1486 (98%) women had at least one subsequent ANC visit, 1102 (74%) women had two subsequent ANC visits, and 748 (50%) had three visits. Using the common clinical practice of approximating the GA (in weeks) with the SFH measurement (cm), SFH systematically underestimated GA in late pregnancy (mean difference −4.4 weeks, 95% limits of agreement −12.5 to 3.7). For the classification of GA <28 weeks, SFH <26 cm had 85% sensitivity and 81% specificity; and for GA <34 weeks, SFH <29 cm had 83% sensitivity and 71% specificity. EUV had similar diagnostic accuracy. Despite rigorous statistical modelling of SFH, accounting for repeated longitudinal measurements and additional predictors, the best model without including a known last menstrual period predicted 95% of pregnancy dates within ±7.4 weeks of early ultrasound dating.


We were unable to predict GA with a high degree of accuracy before birth using maternal anthropometric measures and other available maternal characteristics. Efforts to improve GA dating in low- and middle-income countries before birth should focus on increasing coverage and training of ultrasonography.

Trial registration number


<![CDATA[A prospective cohort for the investigation of alteration in temporal transcriptional and microbiome trajectories preceding preterm birth: a study protocol]]>


Preterm birth (PTB) results from heterogeneous influences and is a major contributor to neonatal mortality and morbidity that continues to have adverse effects on infants beyond the neonatal period. This protocol describes the procedures to determine molecular signatures predictive of PTB through high-frequency sampling during pregnancy, at delivery and the postpartum period.

Methods and analysis

Four hundred first trimester pregnant women from either Myanmar or Thailand of either Karen or Burman ethnicity, with a viable, singleton pregnancy will be enrolled in this non-interventional, prospective pregnancy birth cohort study and will be followed through to the postpartum period. Fortnightly finger prick capillary blood sampling will allow the monitoring of genome-wide transcript abundance in whole blood. Collection of stool samples and vaginal swabs each trimester, at delivery and postpartum will allow monitoring of intestinal and vaginal microbial composition. In a nested case–control analysis, perturbations of transcript abundance in capillary blood as well as longitudinal changes of the gut, vaginal and oral microbiome will be compared between mothers giving birth to preterm and matched cases giving birth to term neonates. Placenta tissue of preterm and term neonates will be used to determine bacterial colonisation as well as for the establishment of coding and non-coding RNA profiles. In addition, RNA profiles of circulating, non-coding RNA in cord blood serum will be compared with those of maternal peripheral blood serum at time of delivery.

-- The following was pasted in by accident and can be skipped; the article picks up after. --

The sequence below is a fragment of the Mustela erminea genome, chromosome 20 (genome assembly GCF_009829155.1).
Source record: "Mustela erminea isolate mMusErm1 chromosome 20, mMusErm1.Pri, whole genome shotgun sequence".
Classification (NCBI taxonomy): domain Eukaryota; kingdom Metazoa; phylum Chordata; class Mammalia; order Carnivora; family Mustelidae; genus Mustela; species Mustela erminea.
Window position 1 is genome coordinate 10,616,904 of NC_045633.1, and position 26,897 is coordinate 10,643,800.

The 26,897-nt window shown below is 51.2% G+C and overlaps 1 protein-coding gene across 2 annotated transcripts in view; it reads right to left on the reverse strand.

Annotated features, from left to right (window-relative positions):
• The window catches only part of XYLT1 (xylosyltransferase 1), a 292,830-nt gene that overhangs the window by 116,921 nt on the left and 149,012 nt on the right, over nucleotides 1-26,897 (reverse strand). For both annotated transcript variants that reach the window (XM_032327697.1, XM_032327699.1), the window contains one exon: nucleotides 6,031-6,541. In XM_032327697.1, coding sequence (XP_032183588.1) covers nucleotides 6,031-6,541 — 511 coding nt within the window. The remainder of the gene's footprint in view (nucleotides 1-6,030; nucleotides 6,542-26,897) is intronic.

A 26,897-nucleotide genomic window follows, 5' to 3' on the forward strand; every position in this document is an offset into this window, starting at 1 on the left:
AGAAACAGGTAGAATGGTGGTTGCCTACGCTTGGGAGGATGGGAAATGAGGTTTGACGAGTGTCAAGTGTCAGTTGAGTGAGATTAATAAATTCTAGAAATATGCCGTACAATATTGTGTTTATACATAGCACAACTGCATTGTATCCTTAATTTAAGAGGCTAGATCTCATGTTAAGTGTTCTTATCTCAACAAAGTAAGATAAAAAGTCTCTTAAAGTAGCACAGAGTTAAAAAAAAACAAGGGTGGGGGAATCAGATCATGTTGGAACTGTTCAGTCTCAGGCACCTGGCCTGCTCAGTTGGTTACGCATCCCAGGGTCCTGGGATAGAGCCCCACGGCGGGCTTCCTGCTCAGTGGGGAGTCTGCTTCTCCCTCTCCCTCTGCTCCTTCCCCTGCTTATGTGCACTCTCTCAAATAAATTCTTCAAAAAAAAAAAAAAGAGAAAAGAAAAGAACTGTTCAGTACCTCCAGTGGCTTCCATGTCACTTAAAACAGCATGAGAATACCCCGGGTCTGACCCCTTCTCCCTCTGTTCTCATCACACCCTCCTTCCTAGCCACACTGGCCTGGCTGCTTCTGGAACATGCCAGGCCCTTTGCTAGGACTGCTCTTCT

Ethics and dissemination

This research protocol that aims to detect perturbations in molecular trajectories preceding adverse pregnancy outcomes was approved by the ethics committee of the Faculty of Tropical Medicine, Mahidol University in Bangkok, Thailand (Ethics Reference: TMEC 15–062), the Oxford Tropical Research Ethics Committee (Ethics Reference: OxTREC: 33–15) and the local Tak Province Community Ethics Advisory Board. The results of this cooperative project will be disseminated in multiple publications staggered over time in international peer-reviewed scientific journals.

Trial registration number

NCT02797327; Pre-results.